HackSpace magazine

How I made: A camper van

By Matt Bradshaw. Posted

Last summer, my partner and I left our nice, warm house in Oxford to go and live in a Ford Transit for three months in the wilds of Yorkshire. In the weeks leading up to our departure, we attempted to convert said van from a basic camper into a cosy, fully featured home, with gas, electricity, running water, and plenty of storage. This is the story of that transformation.

There are, broadly, two types of camper vans: purpose-built ones, such as the iconic Volkswagen camper; and ‘self-build’ vans, which start out as regular vans and are lovingly converted by the owner. Self-build vans tend to be cheaper, and are great because you have complete control over the layout and features, but they are a lot of work if you build them from scratch.
Our van is a self-build that started life as a regular Ford Transit. It was initially converted by a very tall Aussie surfer, from whom we bought it in summer 2017. He had kitted out the van ideally for his needs, with an extremely long bed and lots of surfboard storage. He did a great job of the essentials – the walls were well-insulated and the bed was very sturdy. We used the van happily in this form for a few months, until my partner was offered a lecturing job in York for the 2018 summer term. We had an epiphany: we could live in the van for three months, touring around Yorkshire and beyond, and it would give me an excuse to finally quit my job and become self-employed. For this plan to work, however, we knew we needed something a bit more fully featured than a surf-mobile; the van would need some serious upgrades…


The van, in the state we bought it, was not yet legally a camper van, but we realised that our insurance would be much cheaper if we were to go through the official conversion process. In the UK, a van can be reclassified as a camper when it has the following:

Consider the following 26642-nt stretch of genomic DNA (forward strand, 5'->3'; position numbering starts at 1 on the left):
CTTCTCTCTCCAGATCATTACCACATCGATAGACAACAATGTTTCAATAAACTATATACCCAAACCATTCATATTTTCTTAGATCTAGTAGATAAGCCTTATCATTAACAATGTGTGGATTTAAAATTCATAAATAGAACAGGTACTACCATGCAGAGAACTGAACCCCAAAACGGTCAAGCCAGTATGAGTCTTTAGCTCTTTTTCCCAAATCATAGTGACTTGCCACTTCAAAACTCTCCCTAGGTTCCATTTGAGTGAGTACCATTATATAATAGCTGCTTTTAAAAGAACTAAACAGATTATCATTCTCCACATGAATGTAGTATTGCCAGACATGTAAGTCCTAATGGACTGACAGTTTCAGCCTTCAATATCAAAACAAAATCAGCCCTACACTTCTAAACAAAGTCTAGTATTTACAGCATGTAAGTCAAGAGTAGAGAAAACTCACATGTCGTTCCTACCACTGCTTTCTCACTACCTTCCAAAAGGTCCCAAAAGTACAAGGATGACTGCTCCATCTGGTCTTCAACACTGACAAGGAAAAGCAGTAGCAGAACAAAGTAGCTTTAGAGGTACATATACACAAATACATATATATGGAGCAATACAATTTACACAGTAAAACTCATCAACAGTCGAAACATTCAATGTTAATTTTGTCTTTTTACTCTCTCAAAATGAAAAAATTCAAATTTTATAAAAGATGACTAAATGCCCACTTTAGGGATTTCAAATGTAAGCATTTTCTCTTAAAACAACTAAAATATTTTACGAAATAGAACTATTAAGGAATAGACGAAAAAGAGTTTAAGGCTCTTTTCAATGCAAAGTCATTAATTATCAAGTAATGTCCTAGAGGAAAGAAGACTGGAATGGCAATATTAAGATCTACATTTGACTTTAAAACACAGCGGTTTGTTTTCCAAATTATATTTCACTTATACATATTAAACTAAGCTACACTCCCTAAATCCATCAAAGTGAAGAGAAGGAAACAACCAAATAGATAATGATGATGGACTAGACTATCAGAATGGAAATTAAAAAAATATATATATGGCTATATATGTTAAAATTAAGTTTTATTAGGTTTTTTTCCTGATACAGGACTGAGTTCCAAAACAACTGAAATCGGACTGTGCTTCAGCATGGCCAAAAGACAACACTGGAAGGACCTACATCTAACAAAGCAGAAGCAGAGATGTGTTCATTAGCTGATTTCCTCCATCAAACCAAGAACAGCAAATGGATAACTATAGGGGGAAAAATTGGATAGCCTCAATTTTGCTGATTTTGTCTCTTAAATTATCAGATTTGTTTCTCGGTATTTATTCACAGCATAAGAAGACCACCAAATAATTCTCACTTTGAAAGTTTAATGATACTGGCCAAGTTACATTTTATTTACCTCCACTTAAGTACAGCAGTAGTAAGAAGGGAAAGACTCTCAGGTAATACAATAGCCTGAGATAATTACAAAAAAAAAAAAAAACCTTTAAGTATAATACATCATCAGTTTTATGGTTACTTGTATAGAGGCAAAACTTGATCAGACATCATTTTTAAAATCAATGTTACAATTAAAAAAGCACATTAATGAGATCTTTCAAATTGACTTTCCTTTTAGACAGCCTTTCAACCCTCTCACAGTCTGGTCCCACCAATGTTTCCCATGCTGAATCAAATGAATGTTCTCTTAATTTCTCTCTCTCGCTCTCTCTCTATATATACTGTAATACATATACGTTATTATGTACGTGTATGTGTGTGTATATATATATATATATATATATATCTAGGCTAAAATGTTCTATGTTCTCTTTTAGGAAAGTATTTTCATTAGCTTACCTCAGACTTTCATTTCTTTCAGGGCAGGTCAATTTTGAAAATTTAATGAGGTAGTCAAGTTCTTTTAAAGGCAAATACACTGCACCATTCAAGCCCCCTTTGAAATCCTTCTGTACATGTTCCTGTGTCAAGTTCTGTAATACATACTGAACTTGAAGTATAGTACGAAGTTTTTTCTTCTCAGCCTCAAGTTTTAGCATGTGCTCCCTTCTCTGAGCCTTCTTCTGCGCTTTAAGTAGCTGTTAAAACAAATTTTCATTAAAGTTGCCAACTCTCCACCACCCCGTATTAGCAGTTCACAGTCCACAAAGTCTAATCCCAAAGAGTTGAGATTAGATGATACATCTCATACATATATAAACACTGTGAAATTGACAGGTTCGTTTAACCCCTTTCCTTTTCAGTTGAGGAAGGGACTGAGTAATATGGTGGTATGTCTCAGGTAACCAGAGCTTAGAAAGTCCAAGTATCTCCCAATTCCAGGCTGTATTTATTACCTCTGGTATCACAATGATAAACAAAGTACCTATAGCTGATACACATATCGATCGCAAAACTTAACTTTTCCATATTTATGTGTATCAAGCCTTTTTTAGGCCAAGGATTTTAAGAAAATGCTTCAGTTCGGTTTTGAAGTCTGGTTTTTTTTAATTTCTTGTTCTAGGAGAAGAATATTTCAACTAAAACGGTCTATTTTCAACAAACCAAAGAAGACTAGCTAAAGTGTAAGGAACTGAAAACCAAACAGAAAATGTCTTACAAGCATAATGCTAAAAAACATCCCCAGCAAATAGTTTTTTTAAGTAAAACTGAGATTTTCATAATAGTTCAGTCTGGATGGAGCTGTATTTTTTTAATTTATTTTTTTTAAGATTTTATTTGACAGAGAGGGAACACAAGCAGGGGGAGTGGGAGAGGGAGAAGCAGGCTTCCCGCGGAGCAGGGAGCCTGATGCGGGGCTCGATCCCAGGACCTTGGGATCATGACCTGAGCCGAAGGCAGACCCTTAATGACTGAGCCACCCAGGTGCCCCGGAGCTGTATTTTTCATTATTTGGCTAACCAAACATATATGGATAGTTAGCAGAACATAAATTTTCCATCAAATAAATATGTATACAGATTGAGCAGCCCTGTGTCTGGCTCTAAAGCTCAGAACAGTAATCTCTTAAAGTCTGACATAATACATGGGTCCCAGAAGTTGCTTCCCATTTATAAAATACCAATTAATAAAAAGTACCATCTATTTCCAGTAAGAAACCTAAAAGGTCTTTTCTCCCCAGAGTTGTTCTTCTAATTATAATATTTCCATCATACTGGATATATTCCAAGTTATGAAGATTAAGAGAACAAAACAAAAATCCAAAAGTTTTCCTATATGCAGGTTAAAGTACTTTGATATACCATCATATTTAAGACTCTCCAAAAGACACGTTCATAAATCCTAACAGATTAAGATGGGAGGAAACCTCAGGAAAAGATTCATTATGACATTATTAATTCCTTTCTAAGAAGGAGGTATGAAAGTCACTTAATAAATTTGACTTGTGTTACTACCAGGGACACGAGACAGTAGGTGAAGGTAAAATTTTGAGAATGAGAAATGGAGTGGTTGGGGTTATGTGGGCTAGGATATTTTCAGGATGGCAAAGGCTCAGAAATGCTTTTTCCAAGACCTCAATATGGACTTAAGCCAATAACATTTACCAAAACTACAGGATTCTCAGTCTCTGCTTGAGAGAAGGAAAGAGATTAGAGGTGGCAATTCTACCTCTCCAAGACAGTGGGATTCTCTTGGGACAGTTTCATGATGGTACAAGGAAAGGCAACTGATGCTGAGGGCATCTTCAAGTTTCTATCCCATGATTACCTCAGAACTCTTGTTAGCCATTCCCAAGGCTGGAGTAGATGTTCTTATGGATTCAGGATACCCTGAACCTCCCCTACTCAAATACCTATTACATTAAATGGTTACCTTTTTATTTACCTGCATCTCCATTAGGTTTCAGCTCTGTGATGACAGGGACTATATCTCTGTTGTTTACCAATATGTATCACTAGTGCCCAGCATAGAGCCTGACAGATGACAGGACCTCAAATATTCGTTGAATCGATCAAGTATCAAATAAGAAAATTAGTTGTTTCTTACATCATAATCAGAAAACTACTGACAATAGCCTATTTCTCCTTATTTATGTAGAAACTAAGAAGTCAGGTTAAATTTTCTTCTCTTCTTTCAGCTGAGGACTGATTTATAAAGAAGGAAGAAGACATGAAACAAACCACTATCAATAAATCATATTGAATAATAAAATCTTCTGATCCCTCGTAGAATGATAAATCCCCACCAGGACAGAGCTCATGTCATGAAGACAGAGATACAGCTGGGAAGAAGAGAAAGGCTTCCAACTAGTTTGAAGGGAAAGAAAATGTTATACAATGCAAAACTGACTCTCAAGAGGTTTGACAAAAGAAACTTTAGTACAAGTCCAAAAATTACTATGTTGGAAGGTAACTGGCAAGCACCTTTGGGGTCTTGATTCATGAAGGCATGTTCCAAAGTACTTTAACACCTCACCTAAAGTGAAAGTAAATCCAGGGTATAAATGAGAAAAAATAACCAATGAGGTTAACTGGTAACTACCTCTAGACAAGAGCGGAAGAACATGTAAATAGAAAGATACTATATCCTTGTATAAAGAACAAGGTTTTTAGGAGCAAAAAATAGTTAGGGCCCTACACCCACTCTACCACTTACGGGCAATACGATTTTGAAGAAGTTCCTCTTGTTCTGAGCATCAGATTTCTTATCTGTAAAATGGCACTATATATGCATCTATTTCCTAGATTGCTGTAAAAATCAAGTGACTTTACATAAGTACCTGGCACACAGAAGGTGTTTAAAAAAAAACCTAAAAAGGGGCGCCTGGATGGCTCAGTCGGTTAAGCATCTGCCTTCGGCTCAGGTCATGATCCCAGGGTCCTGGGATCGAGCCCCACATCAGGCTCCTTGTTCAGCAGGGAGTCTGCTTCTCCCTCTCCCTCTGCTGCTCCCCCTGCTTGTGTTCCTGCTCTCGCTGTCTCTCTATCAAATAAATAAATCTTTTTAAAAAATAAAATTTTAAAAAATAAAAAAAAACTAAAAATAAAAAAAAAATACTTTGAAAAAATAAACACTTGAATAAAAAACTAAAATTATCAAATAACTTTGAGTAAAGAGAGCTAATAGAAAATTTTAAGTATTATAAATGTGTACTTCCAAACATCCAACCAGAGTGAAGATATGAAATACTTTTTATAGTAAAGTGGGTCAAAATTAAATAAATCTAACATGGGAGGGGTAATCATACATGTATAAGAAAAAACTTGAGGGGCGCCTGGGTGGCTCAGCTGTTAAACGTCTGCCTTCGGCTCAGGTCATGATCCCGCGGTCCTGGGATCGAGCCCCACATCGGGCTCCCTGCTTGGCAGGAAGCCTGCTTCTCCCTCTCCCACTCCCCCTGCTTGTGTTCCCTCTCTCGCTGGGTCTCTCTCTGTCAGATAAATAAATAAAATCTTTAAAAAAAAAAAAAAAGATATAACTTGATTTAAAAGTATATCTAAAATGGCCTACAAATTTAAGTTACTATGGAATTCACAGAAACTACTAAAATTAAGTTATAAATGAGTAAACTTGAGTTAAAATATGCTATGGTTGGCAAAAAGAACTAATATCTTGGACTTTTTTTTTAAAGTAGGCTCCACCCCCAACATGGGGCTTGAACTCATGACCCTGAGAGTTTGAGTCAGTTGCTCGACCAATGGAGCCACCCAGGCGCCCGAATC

• A door to the living area
  • A bed of minimum length 1.8 m
  • A water storage tank
  • A seating and dining area
  • A cupboard
  • A fixed cooking facility

- At least one window in the side of the living area

Using these points as a vague to-do list, we put together a plan. We decided to shorten the bed and use the extra space for a kitchen area. After agonising over the layout for a few weeks, we realised we would have to start by removing some of the insulation and wall boards, to make space for wiring and to allow for a window to be fitted.
When converting a panel van into a camper, getting the insulation right is very important. We were lucky, in that ours was already done, but by taking the walls apart and putting them back together, we learnt a lot. In our van, vertical wooden battens are screwed directly into the metal. The large gaps between the battens are filled with blocks of rigid foam insulation. There is also a layer of foil-backed bubble wrap, which acts as a moisture barrier. Finally, tongue-and-groove boards are cut to size and screwed to the wooden battens, covering the insulation.

Once we had removed some of the insulation, we took the van to a specialist garage to have a window fitted. This was the one job that we felt completely ill-equipped to handle, and I’m glad we didn’t attempt it ourselves. The process involves cutting a precise hole in the side of the van and using special glue to fix the window in place.


The next logical step, while the walls were disassembled, was to fit an electrical system. Using the vehicle’s starter battery is a bad idea for various reasons; therefore, many camper vans use an extra ‘leisure’ battery. You can charge this battery from various sources, such as solar panels or an electrical hook-up on a campsite, but we opted to power ours from the van’s alternator using a ‘split charge’ kit.
With the battery working, we started to wire everything up. When powering appliances from a battery, everything has to run on 12 V DC, which was fine for almost everything we wanted to do, and is a lot less scary than 230 V mains! We used a miniature fuse box with a fuse for each appliance, then ran cables through a protective length of garden hose inside the walls and ceiling where necessary.

The final electrical system comprised two main lights, a string of fairy lights, a water pump, two USB sockets, a voltmeter to check the battery level, two 12 V sockets (which can charge laptops), and a stereo. Early in the planning process, I had visions of a bespoke, Raspberry Pi-based touchscreen stereo system which would integrate with the main stereo in the cab, but it proved a little too ambitious – maybe next year!